TORONTO – The Medipines AGM100, which was developed by Orange County, Calif.-based Medipines Corp. to detect respiratory impairment caused by chronic obstructive pulmonary disease (COPD), has been recruited in the fight against COVID-19 in Canada. Described by company CEO and coinventor Steve Lee as “the world's first noninvasive lung monitor for gas exchange measurement,” the device is undergoing advanced testing at the University of British Columbia and Alliston, Ontario’s Stevenson Memorial Hospital.

“Until we showed up, there had not been a technology that uses a noninvasive, breath-sampling method to provide an entire respiratory panel, including carbon dioxide and oxygen levels in the lung,” Lee told BioWorld. “It also provides a major innovation in respiratory impairment measurement called Oxygen Deficit that is completed in 90 seconds. We think this is revolutionary technology.”

Saves blood and time

The AGM100 has been the subject of more than a dozen experimental studies, including 10 led by the UBC over three years to validate it across a range of physiological and clinical scenarios. Those studies concluded that the device provides a safe, reproducible and valid measure of noninvasive pulmonary gas exchange and compares extremely well “with directly measured arterial blood gases."

Not to be outdone, emergency physician Oswaldo Ramirez at Stevenson Memorial Hospital has been putting the AGM100 to the test treating his own patients. Ramirez echoed study findings that showed the device stacked up well against gold standard arterial blood test results. The principal deficit using that method, said Ramirez, is time.

“We have to draw the blood, put it on ice, run it to the lab as quickly as possible to get as accurate a measurement as possible of what’s happening in the arterial blood. Then we have to wait 45 minutes to an hour to get the results back and modify treatment.”

Patients are happy to learn this can all be done faster now and without a drop of blood from their arteries. Instead, a clip is attached to the patient’s nose so that breath flow occurs via a mouthpiece to the lungs. A pulse oximeter is attached to the patient’s finger to measure pulse, heart and oxygen saturation levels. Here’s where the AGM100 proves its worth, said Ramirez.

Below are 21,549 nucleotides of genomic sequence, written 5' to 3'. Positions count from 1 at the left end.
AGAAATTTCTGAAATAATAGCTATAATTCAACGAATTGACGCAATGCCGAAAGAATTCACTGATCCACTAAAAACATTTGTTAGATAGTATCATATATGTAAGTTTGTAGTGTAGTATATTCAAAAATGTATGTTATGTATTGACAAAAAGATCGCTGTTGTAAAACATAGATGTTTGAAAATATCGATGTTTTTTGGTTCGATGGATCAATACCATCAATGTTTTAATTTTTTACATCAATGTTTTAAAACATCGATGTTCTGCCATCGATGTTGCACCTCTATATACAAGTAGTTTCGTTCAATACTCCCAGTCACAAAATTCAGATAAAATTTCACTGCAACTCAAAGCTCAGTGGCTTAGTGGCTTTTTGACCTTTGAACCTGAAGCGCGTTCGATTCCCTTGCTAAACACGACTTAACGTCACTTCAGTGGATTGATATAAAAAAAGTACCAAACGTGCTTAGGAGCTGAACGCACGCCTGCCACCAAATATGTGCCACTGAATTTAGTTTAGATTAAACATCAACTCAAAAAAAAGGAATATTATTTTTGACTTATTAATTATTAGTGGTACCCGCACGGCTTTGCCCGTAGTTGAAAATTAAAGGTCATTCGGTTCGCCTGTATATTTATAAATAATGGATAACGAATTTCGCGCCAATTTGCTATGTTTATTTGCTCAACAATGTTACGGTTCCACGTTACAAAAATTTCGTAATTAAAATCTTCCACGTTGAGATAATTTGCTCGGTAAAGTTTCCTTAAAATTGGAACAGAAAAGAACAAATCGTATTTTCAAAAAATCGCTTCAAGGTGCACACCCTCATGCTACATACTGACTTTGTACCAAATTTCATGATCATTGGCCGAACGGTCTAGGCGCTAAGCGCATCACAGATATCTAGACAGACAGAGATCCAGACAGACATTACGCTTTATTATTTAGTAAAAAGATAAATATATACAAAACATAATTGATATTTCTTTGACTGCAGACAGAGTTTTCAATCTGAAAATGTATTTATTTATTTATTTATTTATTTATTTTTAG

“It has come up with a new measure called the Oxygen Deficit, something we haven’t previously had in medicine. This tells us how efficiently the lungs are working but does it from a breath sample, giving us all that information much faster and without having to poke the patient.”

The device’s monitoring speed helps almost as soon as the patient passes through the door of Ramirez’s ER to patient triage. A case in point: treating patients with COVID-19 back in March and April when testing was scarce and worries about the pandemic high. Ramirez translated what he’d learned about the AGM100’s use in COPD cases to COVID-19.

“At that time, we’d just gotten Health Canada approval for its use in respiratory patients and COVID-19 patients. It allows us to decide ‘Does this patient need to stay in hospital on oxygen? Do I have to worry about intubating them and putting them in an ICU, or can I tell the patient to wait and see how they feel in a couple of days at home?’”

Cost-effective, reimbursable

Cleared by the U.S. FDA in 2019, the AGM100 “is used in dozens of major hospital ER and respiratory departments across the U.S.,” said Lee, and should be particularly welcome in long-term care facilities where labs are nonexistent. Lee balked at disclosing how much it has cost to develop the device, however, as well as the price per unit.

Cost is a function of purchase volume and reimbursement, Lee explained. The more units a hospital chooses to buy, the lower the price per unit, an attractive discount for many institutions, he noted. “It’s also extremely competitive on a cost-per-test basis, and some procedures are reimbursable from insurers,” said Lee.

Ramirez, meantime, calculates the value of the AGM100 at his hospital in the elimination of time-consuming blood draws, lab work and fewer patients taking up valuable hospital beds and space in ICU units.

“It’s not a money-losing device, unlike a lot of our technologies,” Ramirez chuckled. “This device will actually fund itself with the current OHIP (public reimbursement) codes available here in Ontario. It’s really exciting because we’re diverting from high-cost, intensive manpower requirements.”